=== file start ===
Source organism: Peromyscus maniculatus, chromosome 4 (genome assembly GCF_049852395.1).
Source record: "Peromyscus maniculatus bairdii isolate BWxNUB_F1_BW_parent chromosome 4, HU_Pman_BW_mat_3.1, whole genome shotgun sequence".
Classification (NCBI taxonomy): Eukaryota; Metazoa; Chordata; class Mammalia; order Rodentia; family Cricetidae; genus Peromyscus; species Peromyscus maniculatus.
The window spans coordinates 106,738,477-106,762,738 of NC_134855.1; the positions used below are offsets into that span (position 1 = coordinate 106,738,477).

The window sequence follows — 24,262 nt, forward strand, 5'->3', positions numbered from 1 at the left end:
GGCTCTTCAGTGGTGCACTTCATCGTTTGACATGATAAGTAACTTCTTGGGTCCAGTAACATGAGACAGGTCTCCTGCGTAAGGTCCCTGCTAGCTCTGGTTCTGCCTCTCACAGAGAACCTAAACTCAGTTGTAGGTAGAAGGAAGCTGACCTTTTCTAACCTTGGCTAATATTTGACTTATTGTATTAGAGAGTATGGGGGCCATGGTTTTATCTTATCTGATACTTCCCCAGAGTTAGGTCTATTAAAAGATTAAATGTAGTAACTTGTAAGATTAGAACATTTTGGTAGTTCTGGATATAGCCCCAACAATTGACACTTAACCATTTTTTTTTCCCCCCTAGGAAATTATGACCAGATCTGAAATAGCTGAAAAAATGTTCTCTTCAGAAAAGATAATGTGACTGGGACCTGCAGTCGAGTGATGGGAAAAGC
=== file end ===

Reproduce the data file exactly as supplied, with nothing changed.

Source organism: Peromyscus maniculatus, chromosome 4 (genome assembly GCF_049852395.1).
Source record: "Peromyscus maniculatus bairdii isolate BWxNUB_F1_BW_parent chromosome 4, HU_Pman_BW_mat_3.1, whole genome shotgun sequence".
Classification (NCBI taxonomy): Eukaryota; Metazoa; Chordata; class Mammalia; order Rodentia; family Cricetidae; genus Peromyscus; species Peromyscus maniculatus.
The window spans coordinates 106,738,477-106,762,738 of NC_134855.1; the positions used below are offsets into that span (position 1 = coordinate 106,738,477).

The window sequence follows — 24,262 nt, forward strand, 5'->3', positions numbered from 1 at the left end:
GGCTCTTCAGTGGTGCACTTCATCGTTTGACATGATAAGTAACTTCTTGGGTCCAGTAACATGAGACAGGTCTCCTGCGTAAGGTCCCTGCTAGCTCTGGTTCTGCCTCTCACAGAGAACCTAAACTCAGTTGTAGGTAGAAGGAAGCTGACCTTTTCTAACCTTGGCTAATATTTGACTTATTGTATTAGAGAGTATGGGGGCCATGGTTTTATCTTATCTGATACTTCCCCAGAGTTAGGTCTATTAAAAGATTAAATGTAGTAACTTGTAAGATTAGAACATTTTGGTAGTTCTGGATATAGCCCCAACAATTGACACTTAACCATTTTTTTTTCCCCCCTAGGAAATTATGACCAGATCTGAAATAGCTGAAAAAATGTTCTCTTCAGAAAAGATAATGTGACTGGGACCTGCAGTCGAGTGATGGGAAAAGC